You can play a vital part in the restoration of all those affected by crime and incarceration, returning them to the joy, peace, and wholeness God intends. Learn how at www.prisonfellowship.org. Men and women behind bars and their families are counting on us

Remembering Prisoners—and Their Children

By Jim Liske | Posted July 20, 2015

Liske_154In a major criminal justice reform speech this week, President Obama brought attention to the steep rise in America’s prison population over the last few decades—and its collateral consequences for prisoners’ children.

“Around one million fathers are behind bars,” the president said. “Around one in nine African-American kids has a parent in prison. What is that doing to our communities? What’s that doing to our children? Our nation is being robbed of men and women who could … be more actively involved in their children’s lives …”

As he pointed out, incarceration is a weighty problem with serious consequences, and we will need to address it in the public square and in every branch of government for a long time to come. But there’s also some really good news right now. This summer, hundreds of thousands of incarcerated parents are signing their children up to receive a Christmas gift and the Gospel through Prison Fellowship’s Angel Tree Christmas program.

These children won’t just receive a wrapped present—with help from thousands of volunteers, they’ll get a moment of much-needed connection with an absent parent and the message of the Heavenly Father’s love for them. For many, it’s life-changing.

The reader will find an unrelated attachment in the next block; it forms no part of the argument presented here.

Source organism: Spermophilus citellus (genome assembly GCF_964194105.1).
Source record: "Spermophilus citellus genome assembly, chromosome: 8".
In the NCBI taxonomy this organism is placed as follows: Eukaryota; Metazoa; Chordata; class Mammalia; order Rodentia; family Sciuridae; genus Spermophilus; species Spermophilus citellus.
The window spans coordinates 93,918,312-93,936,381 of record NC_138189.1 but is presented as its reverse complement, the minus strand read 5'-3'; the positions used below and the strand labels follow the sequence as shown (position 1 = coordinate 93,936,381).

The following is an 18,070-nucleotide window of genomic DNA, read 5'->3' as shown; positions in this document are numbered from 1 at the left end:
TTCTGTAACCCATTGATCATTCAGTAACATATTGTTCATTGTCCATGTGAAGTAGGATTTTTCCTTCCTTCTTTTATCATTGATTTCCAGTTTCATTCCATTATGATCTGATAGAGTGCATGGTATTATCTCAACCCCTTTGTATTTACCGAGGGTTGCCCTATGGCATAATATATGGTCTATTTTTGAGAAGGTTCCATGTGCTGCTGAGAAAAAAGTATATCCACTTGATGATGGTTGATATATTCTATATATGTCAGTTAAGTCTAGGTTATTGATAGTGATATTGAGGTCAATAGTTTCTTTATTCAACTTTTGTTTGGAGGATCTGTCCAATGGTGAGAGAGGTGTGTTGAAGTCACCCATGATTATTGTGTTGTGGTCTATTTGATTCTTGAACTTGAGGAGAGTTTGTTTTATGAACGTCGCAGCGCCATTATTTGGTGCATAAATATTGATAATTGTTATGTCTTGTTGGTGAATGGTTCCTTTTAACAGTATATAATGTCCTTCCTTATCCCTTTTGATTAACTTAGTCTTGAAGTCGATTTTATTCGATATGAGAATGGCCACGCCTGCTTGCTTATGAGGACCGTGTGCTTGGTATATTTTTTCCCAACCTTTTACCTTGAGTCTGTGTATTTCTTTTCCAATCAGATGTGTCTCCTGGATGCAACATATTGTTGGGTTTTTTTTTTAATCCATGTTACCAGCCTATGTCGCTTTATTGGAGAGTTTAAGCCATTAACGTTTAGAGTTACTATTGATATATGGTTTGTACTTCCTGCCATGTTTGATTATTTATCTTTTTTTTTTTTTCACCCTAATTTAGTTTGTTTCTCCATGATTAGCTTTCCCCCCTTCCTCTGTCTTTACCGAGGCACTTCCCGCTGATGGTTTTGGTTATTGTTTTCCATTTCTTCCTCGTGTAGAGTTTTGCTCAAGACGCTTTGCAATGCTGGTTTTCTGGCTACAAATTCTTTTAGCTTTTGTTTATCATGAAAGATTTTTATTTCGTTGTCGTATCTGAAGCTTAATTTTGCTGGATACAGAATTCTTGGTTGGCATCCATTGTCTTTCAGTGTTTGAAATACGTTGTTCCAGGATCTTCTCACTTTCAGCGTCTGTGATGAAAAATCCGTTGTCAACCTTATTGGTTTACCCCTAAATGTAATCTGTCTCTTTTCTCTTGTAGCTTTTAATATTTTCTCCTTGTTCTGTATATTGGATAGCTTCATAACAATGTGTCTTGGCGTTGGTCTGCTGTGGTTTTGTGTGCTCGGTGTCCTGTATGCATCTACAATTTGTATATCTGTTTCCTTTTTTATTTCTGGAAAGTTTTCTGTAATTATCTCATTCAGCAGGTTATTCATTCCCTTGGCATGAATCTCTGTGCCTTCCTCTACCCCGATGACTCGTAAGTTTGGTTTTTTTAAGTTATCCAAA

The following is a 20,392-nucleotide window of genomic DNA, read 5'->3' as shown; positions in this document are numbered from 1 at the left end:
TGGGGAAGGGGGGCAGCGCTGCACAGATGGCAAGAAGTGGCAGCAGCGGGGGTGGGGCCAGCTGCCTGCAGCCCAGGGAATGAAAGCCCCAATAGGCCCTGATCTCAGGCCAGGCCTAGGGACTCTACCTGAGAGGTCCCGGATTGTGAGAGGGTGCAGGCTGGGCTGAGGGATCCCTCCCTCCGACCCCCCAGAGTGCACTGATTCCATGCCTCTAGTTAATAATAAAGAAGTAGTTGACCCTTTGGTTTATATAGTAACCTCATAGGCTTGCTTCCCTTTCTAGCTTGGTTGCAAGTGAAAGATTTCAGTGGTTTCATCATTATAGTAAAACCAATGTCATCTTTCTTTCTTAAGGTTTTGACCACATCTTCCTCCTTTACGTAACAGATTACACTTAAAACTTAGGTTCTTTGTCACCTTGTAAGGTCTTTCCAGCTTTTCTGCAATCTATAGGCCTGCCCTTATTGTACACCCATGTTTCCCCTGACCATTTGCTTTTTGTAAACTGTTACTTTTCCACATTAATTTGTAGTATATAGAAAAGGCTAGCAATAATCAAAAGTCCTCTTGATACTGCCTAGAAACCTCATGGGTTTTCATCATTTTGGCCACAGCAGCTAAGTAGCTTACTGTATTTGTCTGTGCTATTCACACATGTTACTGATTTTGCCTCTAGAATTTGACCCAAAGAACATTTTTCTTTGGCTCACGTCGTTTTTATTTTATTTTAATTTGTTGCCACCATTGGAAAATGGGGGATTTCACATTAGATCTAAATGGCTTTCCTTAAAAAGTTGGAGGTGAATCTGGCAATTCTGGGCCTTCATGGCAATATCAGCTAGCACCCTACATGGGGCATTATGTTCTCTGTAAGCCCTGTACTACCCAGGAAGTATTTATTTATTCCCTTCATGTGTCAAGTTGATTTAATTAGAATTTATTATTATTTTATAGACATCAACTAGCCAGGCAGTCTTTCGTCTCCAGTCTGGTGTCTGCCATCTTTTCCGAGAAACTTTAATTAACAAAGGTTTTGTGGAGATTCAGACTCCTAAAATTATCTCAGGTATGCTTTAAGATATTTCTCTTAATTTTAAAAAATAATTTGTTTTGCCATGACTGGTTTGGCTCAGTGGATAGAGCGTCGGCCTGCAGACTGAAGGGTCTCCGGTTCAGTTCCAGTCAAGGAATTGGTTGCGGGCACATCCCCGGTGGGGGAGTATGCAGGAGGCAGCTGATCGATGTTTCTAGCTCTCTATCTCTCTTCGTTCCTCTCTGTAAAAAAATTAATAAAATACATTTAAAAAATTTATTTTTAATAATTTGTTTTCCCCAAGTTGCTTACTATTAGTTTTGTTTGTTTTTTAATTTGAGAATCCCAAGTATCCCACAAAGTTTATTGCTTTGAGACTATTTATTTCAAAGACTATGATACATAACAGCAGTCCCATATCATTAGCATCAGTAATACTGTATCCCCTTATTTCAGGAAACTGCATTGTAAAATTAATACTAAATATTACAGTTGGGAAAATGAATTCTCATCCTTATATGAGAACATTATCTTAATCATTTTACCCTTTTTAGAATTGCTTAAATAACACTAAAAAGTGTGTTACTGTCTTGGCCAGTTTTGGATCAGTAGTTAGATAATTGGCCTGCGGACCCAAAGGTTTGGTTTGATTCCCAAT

Will you help? As parents sign their children up for Angel Tree, we’re recruiting thousands of churches and organization from every state to embody God’s love for prisoners and their families. To learn more and sign up, visit angeltree.org or call 1-800-55-ANGEL

Leading the Way to Freedom

By Jim Liske | Posted July 6, 2015

Liske_154I’ve only ever been a member of one prison gang. Some time ago I was made an honorary member of “God’s Gang for Change,” the faith-based dorm at a correctional facility in Alabama.

On a recent visit I had the privilege of celebrating a worship service with my fellow “gang members.” I challenged them with a message about the life of Moses. Though he was an exiled murderer, God called him to loosen the chains of an entire nation.

Like Moses, the men in this unit are not people the world would choose to become leaders. But God sees their true worth, and they are becoming men who take responsibility for their own choices and take care of others.